It sounds so selfish. But I guess I’ve thought it to be necessary, as a way of coaching myself to pay attention to my own wants and needs, rather than always catering to other people’s. I think it has a lot to do with vulnerability for me, too. I get angry with myself for giving too much of myself away to someone else. I get afraid that the more I give away, the more I’m allowing her to hurt me. I’m giving her power. And maybe I’ve thought of it too as a zero-sum game — that if I give her the power to hurt me, I’m somehow lessening my own power to heal from hurt.
So, to continue with the previous example, when I bake mi’lady’s favorite pie, just because I know she likes it, I’m making myself vulnerable to her by doing something for her. It’s saying, “you matter so much to me that I’m going to bake you your favorite pie, just because.” And what if it’s not reciprocated? What if she doesn’t like it? Or doesn’t really notice? Or just says, “oh thanks baby, that’s so sweet” absent-mindedly. Clearly if I spend my afternoon baking her favorite kind of pie, then my afternoon was about her. But what if her afternoon wasn’t even remotely about me? What if I think about her more often than she thinks about me? What if what if what if. So stopping myself from baking that pie is a way of holding back, keeping things level.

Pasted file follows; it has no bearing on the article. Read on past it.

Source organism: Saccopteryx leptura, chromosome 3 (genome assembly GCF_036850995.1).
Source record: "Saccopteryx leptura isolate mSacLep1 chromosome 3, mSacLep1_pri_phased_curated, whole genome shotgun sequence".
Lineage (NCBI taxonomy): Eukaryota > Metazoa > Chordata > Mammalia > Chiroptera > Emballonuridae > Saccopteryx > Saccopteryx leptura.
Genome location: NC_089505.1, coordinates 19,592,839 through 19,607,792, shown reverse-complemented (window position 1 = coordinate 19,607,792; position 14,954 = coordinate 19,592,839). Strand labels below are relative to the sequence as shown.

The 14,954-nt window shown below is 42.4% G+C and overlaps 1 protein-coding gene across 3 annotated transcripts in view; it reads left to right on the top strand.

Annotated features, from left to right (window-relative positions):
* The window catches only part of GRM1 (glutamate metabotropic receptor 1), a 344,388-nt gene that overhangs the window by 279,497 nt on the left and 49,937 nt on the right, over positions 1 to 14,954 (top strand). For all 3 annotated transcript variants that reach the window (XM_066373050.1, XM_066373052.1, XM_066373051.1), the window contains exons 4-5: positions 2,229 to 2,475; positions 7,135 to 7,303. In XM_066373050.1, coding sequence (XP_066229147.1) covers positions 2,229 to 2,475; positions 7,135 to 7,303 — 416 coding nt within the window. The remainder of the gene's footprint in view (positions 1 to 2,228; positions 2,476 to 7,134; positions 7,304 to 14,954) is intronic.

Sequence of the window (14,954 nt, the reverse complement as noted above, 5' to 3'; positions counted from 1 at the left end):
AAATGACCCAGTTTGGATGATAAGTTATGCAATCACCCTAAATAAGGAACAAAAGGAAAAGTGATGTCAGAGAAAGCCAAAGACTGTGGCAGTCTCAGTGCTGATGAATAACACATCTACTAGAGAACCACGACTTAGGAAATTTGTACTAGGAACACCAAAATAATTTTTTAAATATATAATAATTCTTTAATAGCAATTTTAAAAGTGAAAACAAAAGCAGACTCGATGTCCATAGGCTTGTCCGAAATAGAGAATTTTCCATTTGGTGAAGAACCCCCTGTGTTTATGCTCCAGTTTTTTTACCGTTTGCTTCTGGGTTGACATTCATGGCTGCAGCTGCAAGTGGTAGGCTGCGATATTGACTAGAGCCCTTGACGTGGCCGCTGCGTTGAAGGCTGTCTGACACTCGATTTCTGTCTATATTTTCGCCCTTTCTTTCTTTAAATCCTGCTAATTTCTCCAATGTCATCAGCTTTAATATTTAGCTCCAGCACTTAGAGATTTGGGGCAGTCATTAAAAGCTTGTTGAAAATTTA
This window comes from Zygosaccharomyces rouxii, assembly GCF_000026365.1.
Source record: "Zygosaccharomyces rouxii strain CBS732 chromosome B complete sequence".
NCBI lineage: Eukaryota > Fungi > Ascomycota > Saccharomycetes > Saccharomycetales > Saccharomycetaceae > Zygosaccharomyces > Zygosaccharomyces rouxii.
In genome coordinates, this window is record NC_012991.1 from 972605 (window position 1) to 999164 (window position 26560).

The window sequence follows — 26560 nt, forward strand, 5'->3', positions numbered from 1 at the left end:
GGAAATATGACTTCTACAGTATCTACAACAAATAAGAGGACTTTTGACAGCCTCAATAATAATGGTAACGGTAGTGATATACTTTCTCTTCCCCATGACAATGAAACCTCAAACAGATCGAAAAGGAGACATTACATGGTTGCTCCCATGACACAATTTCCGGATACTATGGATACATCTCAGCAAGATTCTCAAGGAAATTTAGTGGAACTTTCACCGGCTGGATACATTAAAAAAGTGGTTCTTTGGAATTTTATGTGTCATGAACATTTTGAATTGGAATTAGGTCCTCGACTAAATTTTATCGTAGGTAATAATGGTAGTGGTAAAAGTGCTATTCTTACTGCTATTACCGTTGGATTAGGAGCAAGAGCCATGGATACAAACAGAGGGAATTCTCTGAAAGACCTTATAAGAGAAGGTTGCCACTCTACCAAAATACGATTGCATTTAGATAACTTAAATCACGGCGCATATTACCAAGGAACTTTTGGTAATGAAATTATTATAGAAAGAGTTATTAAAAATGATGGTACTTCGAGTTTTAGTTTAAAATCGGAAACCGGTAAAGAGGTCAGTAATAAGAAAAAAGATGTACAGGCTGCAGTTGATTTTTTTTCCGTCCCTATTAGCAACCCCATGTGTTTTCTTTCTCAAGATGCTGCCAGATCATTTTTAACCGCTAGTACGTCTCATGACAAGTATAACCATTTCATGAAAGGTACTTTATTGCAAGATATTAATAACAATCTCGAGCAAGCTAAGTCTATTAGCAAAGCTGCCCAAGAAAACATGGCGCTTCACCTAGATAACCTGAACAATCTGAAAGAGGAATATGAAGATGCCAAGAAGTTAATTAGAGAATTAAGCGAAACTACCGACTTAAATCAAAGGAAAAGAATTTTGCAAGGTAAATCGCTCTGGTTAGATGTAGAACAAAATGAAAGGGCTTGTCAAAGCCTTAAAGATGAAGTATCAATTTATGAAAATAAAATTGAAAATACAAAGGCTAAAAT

And that’s what it is, it’s holding back. Because really? I want to bake that pie. I guess I have to throw those what-ifs to the wind. Because she does matter to me that much. And I want her to know it. I want her to feel it. That’s not co-dependent. That’s so far from c0-dependent. What it is is trust.
Love is not a zero-sum game. I need to practice believing that in how I go about loving. There’s plenty to go around. There’s enough for us both. And the main thing I am now slowly coming to realize is, if I do something for her, I’m not necessarily losing myself, or giving myself away. I could be, for sure, depending on the context. But I could also actually just be reaffirming myself. So the next step I guess? Working all of this into my relationship with mi’lady in a way that feels right. Stay tuned, this could be a wild ride.
(Updated to remove weird duping of the post? It doesn’t appear in my editor but I tried to just delete all and re-paste so we’ll see if that works…)